Yasujiro Ozu

The End of Summer

The End of Summer

The Kohayakawa family is thrown into distress when childlike father Manbei takes up with his old mistress, in one of Ozu's most deftly modulated blendings of comedy and tragedy.

Film Info

Available In

Collector's Set

Eclipse Series 3: Late Ozu

Eclipse 3: Late Ozu

DVD Box Set

5 Discs

$55.96

The End of Summer
Cast
Ganjiro Nakamura
Manbei Kohayakawa
Setsuko Hara
Akiko
Yoko Tsukasa
Noriko
Michiyo Aratama
Fumiko
Keiji Kobayashi
Hisao
Masahiko Shimazu
Masao
Hisaya Morishige
Eiichiro Isomura
Chieko Naniwa
Tsune Sasaki
Reiko Dan
Yuriko
Chishu Ryu
Farmer
Haruko Sugimura
Shige Kato
Daisuke Kato
Yanosuke Kitagawa
Credits
Director
Yasujiro Ozu
Screenplay
Yasujiro Ozu
Screenplay
Kogo Noda
Producer
Sanezumi Fujimoto
Producer
Tadahiro Teramoto
Producer
Masakatsu Kaneko
Cinematography
Asakazu Nakai
Art direction
Tomoo Shimogawara
Music
Toshiro Mayuzumi
Editing
Koichi Iwashita

From The Current

Eclipse Series 3:
Late Ozu

Yasujiro Ozu had already directed forty-five features by the time he started work on Early Spring, in 1955, but the artistic and commercial success of his previous film, Tokyo Story (1953), had rejuvenated him. Considered an emotional and technical r…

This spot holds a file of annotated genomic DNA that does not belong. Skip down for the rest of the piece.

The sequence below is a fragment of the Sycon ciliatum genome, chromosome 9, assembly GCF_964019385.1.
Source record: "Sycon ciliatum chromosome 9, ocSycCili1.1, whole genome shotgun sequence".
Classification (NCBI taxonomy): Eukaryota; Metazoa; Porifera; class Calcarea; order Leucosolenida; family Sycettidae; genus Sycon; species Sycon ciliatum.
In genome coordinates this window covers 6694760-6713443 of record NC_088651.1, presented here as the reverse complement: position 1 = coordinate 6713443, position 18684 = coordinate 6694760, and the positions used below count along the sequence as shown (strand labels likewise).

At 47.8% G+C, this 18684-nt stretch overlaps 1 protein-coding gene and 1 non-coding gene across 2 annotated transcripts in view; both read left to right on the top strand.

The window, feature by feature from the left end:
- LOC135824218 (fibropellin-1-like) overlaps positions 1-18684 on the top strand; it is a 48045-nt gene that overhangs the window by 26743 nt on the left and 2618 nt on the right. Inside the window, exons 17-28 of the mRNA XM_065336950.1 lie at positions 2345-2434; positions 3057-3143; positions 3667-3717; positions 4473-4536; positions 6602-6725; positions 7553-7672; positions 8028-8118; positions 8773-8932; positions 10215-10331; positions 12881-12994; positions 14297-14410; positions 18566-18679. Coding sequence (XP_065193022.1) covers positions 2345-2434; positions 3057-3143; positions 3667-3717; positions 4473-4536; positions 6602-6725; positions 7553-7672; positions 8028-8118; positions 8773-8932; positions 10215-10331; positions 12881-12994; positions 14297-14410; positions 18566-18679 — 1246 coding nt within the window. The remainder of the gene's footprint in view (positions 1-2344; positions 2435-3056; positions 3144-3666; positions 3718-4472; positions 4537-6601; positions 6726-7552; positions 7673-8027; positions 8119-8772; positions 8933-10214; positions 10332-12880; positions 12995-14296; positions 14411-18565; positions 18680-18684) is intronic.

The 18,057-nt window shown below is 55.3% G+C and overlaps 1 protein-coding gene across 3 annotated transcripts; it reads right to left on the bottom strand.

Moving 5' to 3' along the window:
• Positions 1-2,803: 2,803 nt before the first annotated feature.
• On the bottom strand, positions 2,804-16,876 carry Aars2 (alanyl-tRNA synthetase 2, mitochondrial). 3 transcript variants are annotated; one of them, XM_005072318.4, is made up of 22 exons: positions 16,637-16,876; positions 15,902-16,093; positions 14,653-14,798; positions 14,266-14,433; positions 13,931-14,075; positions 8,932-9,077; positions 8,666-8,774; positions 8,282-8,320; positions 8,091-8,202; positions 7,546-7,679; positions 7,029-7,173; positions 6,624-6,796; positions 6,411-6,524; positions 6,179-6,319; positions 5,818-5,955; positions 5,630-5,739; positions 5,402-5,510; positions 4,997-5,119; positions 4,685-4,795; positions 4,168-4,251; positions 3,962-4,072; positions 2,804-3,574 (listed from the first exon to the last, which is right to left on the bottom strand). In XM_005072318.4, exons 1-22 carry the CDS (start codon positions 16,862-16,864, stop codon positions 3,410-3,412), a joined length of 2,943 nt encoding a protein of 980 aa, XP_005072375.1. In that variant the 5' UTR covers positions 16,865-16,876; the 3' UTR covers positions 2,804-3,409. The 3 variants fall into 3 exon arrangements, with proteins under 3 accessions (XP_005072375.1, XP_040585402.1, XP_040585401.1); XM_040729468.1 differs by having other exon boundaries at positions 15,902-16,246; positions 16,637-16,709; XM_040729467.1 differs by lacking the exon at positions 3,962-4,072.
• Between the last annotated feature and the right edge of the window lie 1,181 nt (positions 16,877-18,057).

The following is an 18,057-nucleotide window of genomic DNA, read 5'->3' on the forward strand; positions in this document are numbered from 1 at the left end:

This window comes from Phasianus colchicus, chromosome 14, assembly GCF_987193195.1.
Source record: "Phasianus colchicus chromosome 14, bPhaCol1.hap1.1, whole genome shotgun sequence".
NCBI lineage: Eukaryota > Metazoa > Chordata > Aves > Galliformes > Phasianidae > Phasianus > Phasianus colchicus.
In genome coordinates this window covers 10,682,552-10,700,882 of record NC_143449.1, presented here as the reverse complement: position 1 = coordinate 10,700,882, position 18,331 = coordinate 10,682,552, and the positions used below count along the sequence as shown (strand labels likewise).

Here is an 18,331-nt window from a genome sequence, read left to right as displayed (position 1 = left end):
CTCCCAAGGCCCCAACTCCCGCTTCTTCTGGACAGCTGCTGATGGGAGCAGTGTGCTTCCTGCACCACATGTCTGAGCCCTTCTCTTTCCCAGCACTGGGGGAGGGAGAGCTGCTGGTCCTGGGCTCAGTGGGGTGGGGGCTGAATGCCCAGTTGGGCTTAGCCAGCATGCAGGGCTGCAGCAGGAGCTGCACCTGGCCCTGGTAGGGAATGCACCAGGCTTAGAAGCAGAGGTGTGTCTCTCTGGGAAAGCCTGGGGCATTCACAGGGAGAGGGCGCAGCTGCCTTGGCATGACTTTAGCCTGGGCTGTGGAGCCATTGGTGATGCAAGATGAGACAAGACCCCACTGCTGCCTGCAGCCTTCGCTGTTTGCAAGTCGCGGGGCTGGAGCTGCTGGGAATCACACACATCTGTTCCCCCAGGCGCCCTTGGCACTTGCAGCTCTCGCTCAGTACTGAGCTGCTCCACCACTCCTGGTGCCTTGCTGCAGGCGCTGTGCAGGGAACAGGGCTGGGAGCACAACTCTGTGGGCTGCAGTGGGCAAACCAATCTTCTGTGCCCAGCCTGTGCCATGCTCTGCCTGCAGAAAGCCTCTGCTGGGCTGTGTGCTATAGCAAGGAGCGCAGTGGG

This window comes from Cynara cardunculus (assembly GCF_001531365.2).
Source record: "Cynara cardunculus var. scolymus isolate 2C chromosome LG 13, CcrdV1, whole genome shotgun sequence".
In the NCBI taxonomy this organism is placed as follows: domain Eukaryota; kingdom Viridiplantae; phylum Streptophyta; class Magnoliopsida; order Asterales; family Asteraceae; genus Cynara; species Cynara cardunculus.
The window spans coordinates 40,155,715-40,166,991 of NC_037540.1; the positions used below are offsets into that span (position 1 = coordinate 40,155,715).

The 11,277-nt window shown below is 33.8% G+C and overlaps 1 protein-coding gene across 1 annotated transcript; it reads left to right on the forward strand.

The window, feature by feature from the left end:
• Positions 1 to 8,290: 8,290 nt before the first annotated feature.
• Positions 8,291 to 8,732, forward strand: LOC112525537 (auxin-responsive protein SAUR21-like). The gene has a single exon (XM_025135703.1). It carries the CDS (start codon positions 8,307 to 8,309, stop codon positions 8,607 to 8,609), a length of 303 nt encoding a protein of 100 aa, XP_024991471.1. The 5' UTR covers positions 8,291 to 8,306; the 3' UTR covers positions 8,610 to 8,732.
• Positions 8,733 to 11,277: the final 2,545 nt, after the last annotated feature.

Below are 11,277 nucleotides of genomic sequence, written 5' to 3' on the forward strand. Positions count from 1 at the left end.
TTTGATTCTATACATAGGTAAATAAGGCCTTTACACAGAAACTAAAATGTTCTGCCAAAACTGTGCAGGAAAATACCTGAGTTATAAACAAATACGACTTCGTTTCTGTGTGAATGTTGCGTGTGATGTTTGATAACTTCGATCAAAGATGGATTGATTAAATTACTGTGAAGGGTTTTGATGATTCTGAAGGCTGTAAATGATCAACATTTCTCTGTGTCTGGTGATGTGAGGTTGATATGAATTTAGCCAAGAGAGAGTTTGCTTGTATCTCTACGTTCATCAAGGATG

By Michael Koresky


Jun 19, 2007

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Yasujiro Ozu

Writer, Director

Yasujiro Ozu has often been called the “most Japanese” of Japan’s great directors. From 1927, the year of his debut for Shochiku studios, to 1962, when, a year before his death at age sixty, he made his final film, Ozu consistently explored the rhythms and tensions of a country trying to reconcile modern and traditional values, especially as played out in relations between the generations. Though he is best known for his sobering 1953 masterpiece Tokyo Story, the apex of his portrayals of the changing Japanese family, Ozu began his career in the thirties, in a more comedic, though still socially astute, mode, with such films as I Was Born, But . . . and Dragnet Girl. He then gradually mastered the domestic drama during the war years and afterward, employing both physical humor, as in Good Morning, and distilled drama, as in Late Spring, Early Summer, and Floating Weeds. Though Ozu was discovered relatively late in the Western world, his trademark rigorous style—static shots, often from the vantage point of someone sitting low on a tatami mat; patient pacing; moments of transcendence as represented by the isolated beauty of everyday objects—has been enormously influential among directors seeking a cinema of economy and poetry.